Page 4799 - Week 13 - Wednesday, 11 November 2009

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and, in particular, the ACT Planning and Land Authority, have given their concerns due consideration.

Both Ms Le Couteur and I have been to visit the area and have had the issues explained to us. These issues could be alleviated by an alignment of the Wells Station Drive extension to the east of a small hill opposite Carpentaria Street. This alignment would ensure there is a natural barrier between the road and the houses. The realignment would not be of any hindrance to anyone; it is a vacant area.

I will now go into a number of the problems in more detail: firstly, noise pollution. Realigning the road along the east of the small hill opposite Carpentaria Street will alleviate most of the noise pollution problems. If a sound barrier were to be built on the current proposed alignment, it would detract from the urban amenity of the area and prevent many of the children from using the area as a playground. The construction of such a barrier would be an extravagance and not as effective as a natural barrier would be, such as a hill which already exists.

In the future, in all likelihood, Horse Park Drive will be duplicated. However, given the Gungahlin Drive extension experience, I think it is quite possible that we will have to wait quite a while for that and after a real ordeal as well. However, a duplicated Horse Park Drive would increase the noise impact of an intersection if it were located on the current alignment close to Carpentaria Street.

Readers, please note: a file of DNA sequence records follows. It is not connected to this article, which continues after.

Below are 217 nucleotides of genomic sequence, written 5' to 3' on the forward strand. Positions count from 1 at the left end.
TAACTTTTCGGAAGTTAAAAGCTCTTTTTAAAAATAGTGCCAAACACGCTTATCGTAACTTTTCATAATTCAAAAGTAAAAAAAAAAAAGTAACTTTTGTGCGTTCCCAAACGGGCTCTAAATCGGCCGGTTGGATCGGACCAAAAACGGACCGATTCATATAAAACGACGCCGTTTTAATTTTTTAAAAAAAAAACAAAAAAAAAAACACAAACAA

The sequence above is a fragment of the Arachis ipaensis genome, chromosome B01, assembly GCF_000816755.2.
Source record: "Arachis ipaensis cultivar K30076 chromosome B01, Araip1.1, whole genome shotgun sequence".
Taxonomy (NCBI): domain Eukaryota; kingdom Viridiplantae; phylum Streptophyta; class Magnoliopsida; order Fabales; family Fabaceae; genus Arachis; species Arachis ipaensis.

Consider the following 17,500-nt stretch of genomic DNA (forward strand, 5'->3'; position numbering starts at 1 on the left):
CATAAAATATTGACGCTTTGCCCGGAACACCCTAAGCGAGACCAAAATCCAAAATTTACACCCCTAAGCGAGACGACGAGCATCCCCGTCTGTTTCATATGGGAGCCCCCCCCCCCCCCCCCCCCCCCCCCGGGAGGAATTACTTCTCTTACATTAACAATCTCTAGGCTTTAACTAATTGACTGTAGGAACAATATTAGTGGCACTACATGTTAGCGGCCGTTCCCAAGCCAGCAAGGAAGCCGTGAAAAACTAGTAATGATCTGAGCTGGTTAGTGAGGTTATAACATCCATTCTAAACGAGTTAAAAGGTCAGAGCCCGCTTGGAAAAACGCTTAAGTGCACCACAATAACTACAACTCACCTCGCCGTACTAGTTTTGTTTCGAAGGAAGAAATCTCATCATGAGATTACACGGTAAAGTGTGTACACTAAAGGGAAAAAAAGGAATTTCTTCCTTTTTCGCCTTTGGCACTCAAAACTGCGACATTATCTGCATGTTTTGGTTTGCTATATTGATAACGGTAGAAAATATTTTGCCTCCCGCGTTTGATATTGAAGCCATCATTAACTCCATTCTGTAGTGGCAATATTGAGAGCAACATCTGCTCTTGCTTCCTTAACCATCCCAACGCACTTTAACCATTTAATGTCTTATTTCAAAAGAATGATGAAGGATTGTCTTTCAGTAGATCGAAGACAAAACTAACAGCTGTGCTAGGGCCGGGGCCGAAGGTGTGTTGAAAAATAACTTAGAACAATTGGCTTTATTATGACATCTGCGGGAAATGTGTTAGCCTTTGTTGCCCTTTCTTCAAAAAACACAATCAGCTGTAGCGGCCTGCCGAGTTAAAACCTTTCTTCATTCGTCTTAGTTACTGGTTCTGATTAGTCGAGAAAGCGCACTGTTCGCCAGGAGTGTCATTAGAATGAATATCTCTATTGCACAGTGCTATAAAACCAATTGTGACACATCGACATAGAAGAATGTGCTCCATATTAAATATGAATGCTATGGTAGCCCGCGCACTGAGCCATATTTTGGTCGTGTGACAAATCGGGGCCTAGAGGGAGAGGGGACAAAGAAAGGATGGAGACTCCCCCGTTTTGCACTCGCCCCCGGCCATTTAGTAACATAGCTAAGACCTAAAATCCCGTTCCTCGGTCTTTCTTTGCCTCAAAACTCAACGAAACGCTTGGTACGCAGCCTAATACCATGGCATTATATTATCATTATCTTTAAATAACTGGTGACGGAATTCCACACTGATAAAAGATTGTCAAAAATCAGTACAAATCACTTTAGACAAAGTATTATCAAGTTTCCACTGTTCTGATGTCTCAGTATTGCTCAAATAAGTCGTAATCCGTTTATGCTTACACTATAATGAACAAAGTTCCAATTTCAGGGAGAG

In addition to noise pollution problems, there are general safety issues. The proposed junction of Wells Station Drive and Horse Park Drive extension will not be as safe as it could be under the realignment. The eastern alignment would allow better visibility, because at the other alignment there is poor visibility due to the hill and the shape of the road.

In addition to these problems, there are issues of consultation. Some of the consultation on this very issue, in fact, preceded residents even living in the vicinity of the proposed road. We have heard of sham consultations in the past, but now this government is consulting communities before they even exist. The recent round of consultation was just about looking good. The community was asked for its views, a report was put together, and then it was shelved when no action was taken. In this consultation period, there was even a mistake as to the email address, and for nine out of 10 days, the consultation had little or no chance of actually working because of that incorrect email address. Despite this, between about 30 and 40 residents were able to make submissions.

Earlier this year, I signed a letter with Caroline Le Couteur to ask the government what it would do to respond to constituents’ concerns. We asked the government to:

… re-examine this issue and seek to re-align the road to ensure the continued urban amenity of Harrison residents, and the highest possible safety of road users in this area. This should be done as soon as possible …

In tried and true fashion, the answer from the government was, of course, nothing. The response was nothing more than simply, “This is what we are doing, and we don’t

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